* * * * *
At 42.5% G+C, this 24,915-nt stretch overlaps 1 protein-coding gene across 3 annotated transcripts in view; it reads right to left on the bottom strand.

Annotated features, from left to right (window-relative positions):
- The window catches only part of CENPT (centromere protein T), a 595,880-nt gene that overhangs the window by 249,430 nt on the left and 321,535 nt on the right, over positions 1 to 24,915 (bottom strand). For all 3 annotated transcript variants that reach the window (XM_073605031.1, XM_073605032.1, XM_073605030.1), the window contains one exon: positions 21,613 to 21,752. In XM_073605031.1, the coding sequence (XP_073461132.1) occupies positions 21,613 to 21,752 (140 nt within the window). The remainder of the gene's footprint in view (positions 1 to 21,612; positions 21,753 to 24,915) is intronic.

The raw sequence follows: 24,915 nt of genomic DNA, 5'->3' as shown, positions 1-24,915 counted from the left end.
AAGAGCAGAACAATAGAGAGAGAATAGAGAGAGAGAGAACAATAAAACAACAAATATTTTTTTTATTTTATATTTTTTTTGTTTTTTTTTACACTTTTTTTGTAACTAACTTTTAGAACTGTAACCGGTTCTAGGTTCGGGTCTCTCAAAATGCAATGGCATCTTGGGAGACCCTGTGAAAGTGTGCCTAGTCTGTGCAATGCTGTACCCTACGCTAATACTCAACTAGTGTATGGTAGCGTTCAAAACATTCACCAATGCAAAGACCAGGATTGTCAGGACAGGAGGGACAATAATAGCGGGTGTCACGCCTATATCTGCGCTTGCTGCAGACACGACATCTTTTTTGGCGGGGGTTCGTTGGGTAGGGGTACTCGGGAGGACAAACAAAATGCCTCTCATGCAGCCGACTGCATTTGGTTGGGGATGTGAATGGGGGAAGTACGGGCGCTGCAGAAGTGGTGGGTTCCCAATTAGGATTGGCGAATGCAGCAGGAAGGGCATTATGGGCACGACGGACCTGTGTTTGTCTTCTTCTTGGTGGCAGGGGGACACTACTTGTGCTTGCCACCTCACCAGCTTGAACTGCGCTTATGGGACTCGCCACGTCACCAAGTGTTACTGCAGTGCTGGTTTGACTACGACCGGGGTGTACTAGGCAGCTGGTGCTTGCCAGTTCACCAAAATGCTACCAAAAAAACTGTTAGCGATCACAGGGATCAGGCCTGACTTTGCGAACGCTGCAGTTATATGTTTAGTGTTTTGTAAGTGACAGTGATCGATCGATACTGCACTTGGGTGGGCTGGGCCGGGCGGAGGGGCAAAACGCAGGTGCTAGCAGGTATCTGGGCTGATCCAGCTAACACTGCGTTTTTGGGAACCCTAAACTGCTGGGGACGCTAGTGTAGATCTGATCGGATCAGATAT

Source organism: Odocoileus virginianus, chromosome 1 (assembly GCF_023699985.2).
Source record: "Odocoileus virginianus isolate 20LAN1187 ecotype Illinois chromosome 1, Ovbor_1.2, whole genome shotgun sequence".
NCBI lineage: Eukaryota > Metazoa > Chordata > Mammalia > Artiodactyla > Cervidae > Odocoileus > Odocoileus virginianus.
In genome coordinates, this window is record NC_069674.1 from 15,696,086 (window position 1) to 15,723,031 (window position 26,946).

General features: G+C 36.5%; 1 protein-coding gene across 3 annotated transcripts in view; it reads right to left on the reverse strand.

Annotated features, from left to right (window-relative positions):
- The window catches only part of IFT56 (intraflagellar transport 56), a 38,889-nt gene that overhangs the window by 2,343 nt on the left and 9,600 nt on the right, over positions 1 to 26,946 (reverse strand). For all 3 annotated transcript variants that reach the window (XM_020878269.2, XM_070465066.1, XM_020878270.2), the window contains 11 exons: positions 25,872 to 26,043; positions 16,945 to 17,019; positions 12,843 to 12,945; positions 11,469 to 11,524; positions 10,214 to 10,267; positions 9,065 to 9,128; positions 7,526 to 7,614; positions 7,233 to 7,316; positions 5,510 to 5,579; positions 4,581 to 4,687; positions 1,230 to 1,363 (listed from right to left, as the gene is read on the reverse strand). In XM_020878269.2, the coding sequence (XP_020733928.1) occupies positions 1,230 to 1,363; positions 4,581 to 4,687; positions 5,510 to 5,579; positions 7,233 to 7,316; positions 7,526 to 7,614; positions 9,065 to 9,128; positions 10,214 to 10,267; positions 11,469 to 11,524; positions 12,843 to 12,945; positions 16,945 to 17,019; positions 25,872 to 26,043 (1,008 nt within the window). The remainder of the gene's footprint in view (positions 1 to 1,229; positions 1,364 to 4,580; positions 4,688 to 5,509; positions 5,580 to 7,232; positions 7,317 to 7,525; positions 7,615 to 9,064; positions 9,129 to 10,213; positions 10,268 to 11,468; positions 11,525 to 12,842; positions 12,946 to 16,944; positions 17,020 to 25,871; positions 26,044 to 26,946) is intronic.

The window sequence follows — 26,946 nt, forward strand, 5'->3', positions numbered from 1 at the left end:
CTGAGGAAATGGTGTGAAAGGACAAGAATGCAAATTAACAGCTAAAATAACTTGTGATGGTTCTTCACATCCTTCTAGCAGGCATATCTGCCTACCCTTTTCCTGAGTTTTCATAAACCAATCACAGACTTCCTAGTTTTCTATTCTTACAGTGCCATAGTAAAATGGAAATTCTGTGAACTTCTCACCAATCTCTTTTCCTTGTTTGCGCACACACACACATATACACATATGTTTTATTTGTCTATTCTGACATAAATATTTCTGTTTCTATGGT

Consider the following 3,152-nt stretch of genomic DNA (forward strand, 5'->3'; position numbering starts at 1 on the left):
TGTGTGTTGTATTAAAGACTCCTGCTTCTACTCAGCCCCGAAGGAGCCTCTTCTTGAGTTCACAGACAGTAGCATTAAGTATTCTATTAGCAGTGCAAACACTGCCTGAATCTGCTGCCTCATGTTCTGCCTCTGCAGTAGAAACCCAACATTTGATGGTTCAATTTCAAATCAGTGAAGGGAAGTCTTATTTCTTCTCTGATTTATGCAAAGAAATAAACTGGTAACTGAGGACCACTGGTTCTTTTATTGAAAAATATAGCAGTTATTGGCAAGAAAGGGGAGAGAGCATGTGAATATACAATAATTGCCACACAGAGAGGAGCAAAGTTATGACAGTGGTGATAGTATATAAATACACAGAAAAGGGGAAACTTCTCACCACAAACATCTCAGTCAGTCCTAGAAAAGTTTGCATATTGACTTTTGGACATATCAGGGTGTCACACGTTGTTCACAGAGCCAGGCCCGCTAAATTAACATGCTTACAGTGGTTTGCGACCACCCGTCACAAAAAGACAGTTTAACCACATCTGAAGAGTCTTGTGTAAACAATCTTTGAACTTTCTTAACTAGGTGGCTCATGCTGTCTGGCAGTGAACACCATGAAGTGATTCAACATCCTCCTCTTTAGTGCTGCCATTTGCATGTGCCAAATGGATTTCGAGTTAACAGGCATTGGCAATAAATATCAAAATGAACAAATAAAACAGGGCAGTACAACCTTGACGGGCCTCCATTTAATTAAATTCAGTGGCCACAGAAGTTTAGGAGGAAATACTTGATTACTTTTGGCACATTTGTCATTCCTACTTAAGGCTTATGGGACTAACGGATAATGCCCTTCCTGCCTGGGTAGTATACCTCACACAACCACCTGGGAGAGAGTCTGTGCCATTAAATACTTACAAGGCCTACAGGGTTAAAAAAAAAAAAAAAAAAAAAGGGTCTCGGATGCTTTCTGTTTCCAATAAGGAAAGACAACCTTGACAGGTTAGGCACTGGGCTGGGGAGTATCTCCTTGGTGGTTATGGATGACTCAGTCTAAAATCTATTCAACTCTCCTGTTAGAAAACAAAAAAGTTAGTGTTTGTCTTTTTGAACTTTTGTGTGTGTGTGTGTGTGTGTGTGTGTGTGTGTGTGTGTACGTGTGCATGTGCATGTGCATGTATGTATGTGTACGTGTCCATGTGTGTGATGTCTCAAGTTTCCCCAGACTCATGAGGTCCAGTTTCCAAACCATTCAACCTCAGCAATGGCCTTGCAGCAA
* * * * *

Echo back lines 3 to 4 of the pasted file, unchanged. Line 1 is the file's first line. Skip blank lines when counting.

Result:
- The window catches only part of CENPT (centromere protein T), a 595,880-nt gene that overhangs the window by 249,430 nt on the left and 321,535 nt on the right, over positions 1 to 24,915 (bottom strand). For all 3 annotated transcript variants that reach the window (XM_073605031.1, XM_073605032.1, XM_073605030.1), the window contains one exon: positions 21,613 to 21,752. In XM_073605031.1, the coding sequence (XP_073461132.1) occupies positions 21,613 to 21,752 (140 nt within the window). The remainder of the gene's footprint in view (positions 1 to 21,612; positions 21,753 to 24,915) is intronic.

The raw sequence follows: 24,915 nt of genomic DNA, 5'->3' as shown, positions 1-24,915 counted from the left end.